Schitt's Creek Comedy Central, Pop TV 8:00 p.m. — Fans of this cult-hit series should prepare to be wrecked as the sixth season winds down to an end. The good news is that beloved shows don't die in the streaming era, and Dan Levy is open to a reunion down the road. With self-isolation being the name of the game right now, this and the show's unintentional pandemic banger might truly end up being a collective viewing event.
Parasite Hulu, Wednesday — Alright, so this biting, social-class satire officially does not arrive on Hulu until midnight on Wednesday, but it's worth celebrating Bong Joon Ho's history-making masterpiece landing on a streaming service near you. The film received a hefty box-office bump after winning so many awards that the director apologized to Oscar engravers, so if you still haven't watched, shoot your shot now.
The Resident FOX, 8:00 p.m. — Derek's improvement falls into jeopardy when he suffers a severe complication, and Kit's afraid that this might be more evidence of Cain's cover-up.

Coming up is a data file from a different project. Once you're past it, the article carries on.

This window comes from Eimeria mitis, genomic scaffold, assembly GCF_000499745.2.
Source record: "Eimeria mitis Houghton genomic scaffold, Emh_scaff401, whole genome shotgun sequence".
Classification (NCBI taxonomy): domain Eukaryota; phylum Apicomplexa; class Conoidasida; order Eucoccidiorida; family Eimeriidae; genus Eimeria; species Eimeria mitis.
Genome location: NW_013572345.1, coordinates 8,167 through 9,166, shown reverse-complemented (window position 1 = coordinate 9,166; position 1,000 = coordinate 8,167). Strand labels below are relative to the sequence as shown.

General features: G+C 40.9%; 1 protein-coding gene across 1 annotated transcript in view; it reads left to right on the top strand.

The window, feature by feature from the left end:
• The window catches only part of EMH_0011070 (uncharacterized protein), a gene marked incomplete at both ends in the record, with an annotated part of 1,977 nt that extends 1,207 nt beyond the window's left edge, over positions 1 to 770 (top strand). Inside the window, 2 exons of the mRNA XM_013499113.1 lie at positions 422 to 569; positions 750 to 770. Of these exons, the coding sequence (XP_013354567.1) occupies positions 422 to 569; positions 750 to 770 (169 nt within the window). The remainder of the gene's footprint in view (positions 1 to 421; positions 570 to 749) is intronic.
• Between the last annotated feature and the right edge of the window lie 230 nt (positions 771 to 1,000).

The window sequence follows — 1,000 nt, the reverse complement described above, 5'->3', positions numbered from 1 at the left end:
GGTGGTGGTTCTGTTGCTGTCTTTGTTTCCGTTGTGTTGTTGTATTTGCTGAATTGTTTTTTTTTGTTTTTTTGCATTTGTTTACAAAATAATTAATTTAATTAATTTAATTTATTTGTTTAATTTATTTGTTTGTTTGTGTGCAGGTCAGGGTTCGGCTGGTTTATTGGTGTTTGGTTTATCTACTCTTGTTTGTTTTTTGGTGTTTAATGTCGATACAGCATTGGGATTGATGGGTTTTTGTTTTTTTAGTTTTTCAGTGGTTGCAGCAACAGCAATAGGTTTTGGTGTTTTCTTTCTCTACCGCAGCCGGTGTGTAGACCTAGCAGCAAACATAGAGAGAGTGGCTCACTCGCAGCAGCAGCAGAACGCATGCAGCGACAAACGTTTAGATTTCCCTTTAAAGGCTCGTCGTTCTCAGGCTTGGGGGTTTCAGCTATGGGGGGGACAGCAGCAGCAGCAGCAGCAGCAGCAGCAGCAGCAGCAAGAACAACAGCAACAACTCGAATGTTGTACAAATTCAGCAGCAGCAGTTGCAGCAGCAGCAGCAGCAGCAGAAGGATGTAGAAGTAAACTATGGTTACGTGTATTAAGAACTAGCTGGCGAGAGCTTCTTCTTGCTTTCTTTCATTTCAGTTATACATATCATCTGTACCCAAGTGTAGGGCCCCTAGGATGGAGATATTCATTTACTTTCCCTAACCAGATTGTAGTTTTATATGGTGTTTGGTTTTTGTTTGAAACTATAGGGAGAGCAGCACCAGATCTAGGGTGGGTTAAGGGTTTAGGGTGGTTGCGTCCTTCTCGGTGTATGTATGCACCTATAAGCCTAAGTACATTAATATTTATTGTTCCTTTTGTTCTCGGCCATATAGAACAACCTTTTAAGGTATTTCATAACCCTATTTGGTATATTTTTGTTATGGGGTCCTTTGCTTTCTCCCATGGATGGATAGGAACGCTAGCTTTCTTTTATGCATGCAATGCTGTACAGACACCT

The Conners ABC, 8:00 p.m. — Bev is spreading happiness through her finances and decides to fund Mark's coding camp tuition.
Bless This Mess ABC, 8:30 p.m. — Jacob's after-prom event sounds potentially dicey after Kay suggests that Rio and Mike step up as chaperones.
Empire FOX, 9:00 p.m. — Cookie and Lucious have Andre committed to a treatment facility following his breakdown. Meanwhile, Cookie's feeling guilty about Andre's whole situation and wonders how her own troubled history may have contributed.
For Life ABC, 10:00 p.m. — After Cassius put white supremacists in the hospital, Aaron comes to his defense, while Marie's having more feelings for Aaron.
The Last O.G. TBS, 10:30 p.m. — The third season begins for Tracy Morgan and Tiffany Haddish's show about an ex-con attempting to readjust to the world after a 15-year prison stint.
Conan — Guest TBA
The Tonight Show With Jimmy Fallon — Kerry Washington, Russell Wilson, Ciara
A Little Late With Lilly Singh — Adam Rodriguez, Kelsey Cook
The Daily Show With Trevor Noah — Noah's reporting live from his couch, and naturally, the subject of the night will be the ongoing pandemic and social distancing.
Oscar-winning producers Barry Jenkins and Adele Romanski re-team for Eliza Hittman's timely tale of the challenges that face a teenage girl as she seeks an abortion.